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Thesis (M.S.)—University of Nebraska—Lincoln, 1970. Department of Agricultural Education.


Copyright 1970, the author. Used by permission.


The purpose of this study was to determine the ornamental horticultural employment opportunities in the metropolitan area of Omaha, Nebraska. The problem was defined in terms of the following objectives: (1) to identify employment opportunities by clusters of job titles or occupational areas; (2) to determine trends of occupational opportunities existing in the field of ornamental horticulture; and (3) to identify selected characteristics of employees in ornamental horticulture businesses: (a) level of education desired for future employees, and (b) ages of employees.

The occupational family of ornamental horticulture was categorized on the basis of the major function of the firm. The seven categories were: (1) Wholesale Florists; (2) Retail Florists; (3) Landscape Service; (4) Golf Courses; (5) Tree Service; (6) Nurseryman; and (7) Retail Vendor of Nursery Stock.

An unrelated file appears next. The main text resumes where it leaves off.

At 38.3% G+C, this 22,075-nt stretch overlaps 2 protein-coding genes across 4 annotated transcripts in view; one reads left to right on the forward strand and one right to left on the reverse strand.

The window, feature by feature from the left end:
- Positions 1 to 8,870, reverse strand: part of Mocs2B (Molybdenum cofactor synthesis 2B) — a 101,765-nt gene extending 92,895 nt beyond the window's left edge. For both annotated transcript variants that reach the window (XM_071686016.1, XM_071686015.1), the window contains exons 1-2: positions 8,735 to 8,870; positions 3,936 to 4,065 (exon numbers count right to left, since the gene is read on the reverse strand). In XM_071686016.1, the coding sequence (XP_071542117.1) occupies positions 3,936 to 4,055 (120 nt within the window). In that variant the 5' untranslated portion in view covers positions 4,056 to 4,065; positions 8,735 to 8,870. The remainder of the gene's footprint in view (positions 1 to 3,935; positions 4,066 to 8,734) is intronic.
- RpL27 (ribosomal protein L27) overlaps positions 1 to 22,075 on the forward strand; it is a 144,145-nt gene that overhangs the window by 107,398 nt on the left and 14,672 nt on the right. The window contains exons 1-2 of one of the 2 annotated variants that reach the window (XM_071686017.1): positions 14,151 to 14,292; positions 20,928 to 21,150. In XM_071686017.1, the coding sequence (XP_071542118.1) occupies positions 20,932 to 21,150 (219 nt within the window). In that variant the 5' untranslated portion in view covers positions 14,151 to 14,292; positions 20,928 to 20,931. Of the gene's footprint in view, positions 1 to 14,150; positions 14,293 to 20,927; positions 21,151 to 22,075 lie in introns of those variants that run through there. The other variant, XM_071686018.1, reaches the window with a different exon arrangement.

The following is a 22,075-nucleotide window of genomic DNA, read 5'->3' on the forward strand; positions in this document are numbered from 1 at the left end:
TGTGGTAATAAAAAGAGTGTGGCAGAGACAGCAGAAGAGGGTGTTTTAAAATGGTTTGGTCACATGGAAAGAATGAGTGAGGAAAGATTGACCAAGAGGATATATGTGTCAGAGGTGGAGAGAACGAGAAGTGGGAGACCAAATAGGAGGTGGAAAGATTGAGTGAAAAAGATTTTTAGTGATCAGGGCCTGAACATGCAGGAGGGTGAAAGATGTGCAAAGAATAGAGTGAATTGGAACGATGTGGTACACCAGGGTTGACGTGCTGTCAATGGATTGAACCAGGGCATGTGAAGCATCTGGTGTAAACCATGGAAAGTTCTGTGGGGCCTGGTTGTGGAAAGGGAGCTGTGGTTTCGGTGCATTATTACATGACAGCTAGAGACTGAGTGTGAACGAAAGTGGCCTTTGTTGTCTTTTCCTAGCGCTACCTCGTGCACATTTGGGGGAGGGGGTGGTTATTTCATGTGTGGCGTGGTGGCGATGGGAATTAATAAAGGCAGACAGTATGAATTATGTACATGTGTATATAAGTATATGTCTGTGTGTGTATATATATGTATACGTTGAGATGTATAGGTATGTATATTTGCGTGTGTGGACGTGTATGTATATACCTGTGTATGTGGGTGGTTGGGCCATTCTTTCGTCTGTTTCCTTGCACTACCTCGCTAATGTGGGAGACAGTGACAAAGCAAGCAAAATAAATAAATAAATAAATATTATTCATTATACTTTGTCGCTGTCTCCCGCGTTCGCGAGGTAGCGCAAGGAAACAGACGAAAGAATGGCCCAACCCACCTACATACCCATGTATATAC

The region of study was designated as Omaha, Nebraska. For purposes of this study, only those firms and businesses that used an Omaha mailing address were included.

Lists of firms and business were then compiled. Firms listed in categories 1 through 5 were taken from the yellow pages of the Omaha Telephone directory, May 1969 edition. The firms listed in categories 6 and 7 were taken from the 1970 list of Nebraska Nurserymen, published by the Nebraska State Department of Agriculture, Bureau of Plant industry. This list contains names of all firms and businesses that are commercially involved with producing and selling perennial plants.

All lists were cross checked to avoid duplications, and a table of random numbers was used to select a 25 percent random sample from each of these 7 categories. These firms and businesses were then contacted to obtain data.

The data collection instrument used combined features of questionnaires used by Blezek and Zikmund at the University of Nebraska, Meaders at Michigan State University, and Griffin at the University of Missouri.

Advisor: Roy D. Dillon